Proceedings

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2009
Saturday, February 28th
12:00 AM

Animal Rights: Addressing the Concerns

Elizabeth L. Walker, Missouri State University

12:00 AM

In the US today, less than 2% of the population is actively engaged in agriculture. As a result, the American public may have lost its basic understanding of how food is produced, transported, manufactured, and delivered to their grocery stores. In my college classes, non‐ agricultural students have expressed shock when they learned that “dairy bulls do not produce milk” and have asked me “why do you use sale barns” and “do you put in bleach to make cow’s milk white?” I teach agricultural courses at Missouri State University, in Springfield, MO, located in an area that is 2nd in the nation in cow/calf production. If college age students in Springfield are this naive as to agricultural production, then one has to wonder how out of touch the rest of society is.

Beef Outlook in Uncertain Times

Derrell S. Peel, Oklahoma State University
John D. Lawrence, Iowa State University

12:00 AM

Forecasting beef and cattle markets by definition deals with the unknown, but conditions at the start of 2009 are more uncertain than usual. Typically, economists assume that demand is relatively stable from year to year and supply is the primary source of forecast error. However, as we have seen in recent months, both supply and demand are in play and many of the historic relationships used in predicting the future may not hold water in volatile markets. Following a lengthy discussion about the factors that impact the cattle market and how they have changed, we will provide our outlook for prices in 2009 and beyond and strategies for managers in uncertain times.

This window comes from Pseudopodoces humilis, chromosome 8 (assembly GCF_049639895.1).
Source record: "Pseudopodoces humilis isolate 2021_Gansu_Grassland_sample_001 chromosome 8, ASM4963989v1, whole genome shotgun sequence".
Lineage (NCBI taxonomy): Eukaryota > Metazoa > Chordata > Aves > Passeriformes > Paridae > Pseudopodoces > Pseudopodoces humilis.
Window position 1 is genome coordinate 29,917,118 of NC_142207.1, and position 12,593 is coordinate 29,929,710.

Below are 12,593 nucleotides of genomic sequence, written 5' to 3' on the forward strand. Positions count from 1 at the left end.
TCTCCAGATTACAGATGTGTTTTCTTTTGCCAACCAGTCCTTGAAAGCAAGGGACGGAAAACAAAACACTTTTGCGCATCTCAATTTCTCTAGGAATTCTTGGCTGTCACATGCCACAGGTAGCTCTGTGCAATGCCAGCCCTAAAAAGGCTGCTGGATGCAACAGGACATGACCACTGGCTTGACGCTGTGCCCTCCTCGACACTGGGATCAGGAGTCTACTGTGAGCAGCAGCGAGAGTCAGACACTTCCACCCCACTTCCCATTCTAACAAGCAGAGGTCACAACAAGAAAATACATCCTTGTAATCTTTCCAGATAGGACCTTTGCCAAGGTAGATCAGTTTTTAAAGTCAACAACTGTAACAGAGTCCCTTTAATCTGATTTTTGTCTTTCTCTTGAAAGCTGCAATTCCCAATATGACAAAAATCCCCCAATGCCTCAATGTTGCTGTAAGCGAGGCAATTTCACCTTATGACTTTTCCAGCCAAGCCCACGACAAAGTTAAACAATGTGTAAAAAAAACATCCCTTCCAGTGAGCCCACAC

Distillers’ Grains for Cows: Boon or Bust?

Daryl R. Strohbehn, Iowa State University

12:00 AM

The United States’, and especially Iowa’s, ethanol industry has increased dramatically resulting in millions of tons of the distillers grains co-products produced annually. For every one bushel of corn processed there is a yield of about 2.8 gallons of ethanol and about 17 to 18 pounds of distillers’ grains (DGs) on a dry basis. Although one cannot be certain of future markets, it appears that large quantities of DGs will be available to the livestock industry for many years. Will the DGs remain the same? No, as we speak many ethanol plants are changing their manufacturing techniques, extracting corn oil and other by-products, which change the nutrient content and density of the DGs.

Ethanol 101

Chuck Crabtree, Indian Hills Community College

12:00 AM

This presentation is intended to provide an overview of how ethanol is produced in a dry-mill corn ethanol plant by walking through each of the process components.

Finding, Adding and Marketing the Value of Beef

Brantley Ivey, River Ridge Land and Cattle Company, LLC

12:00 AM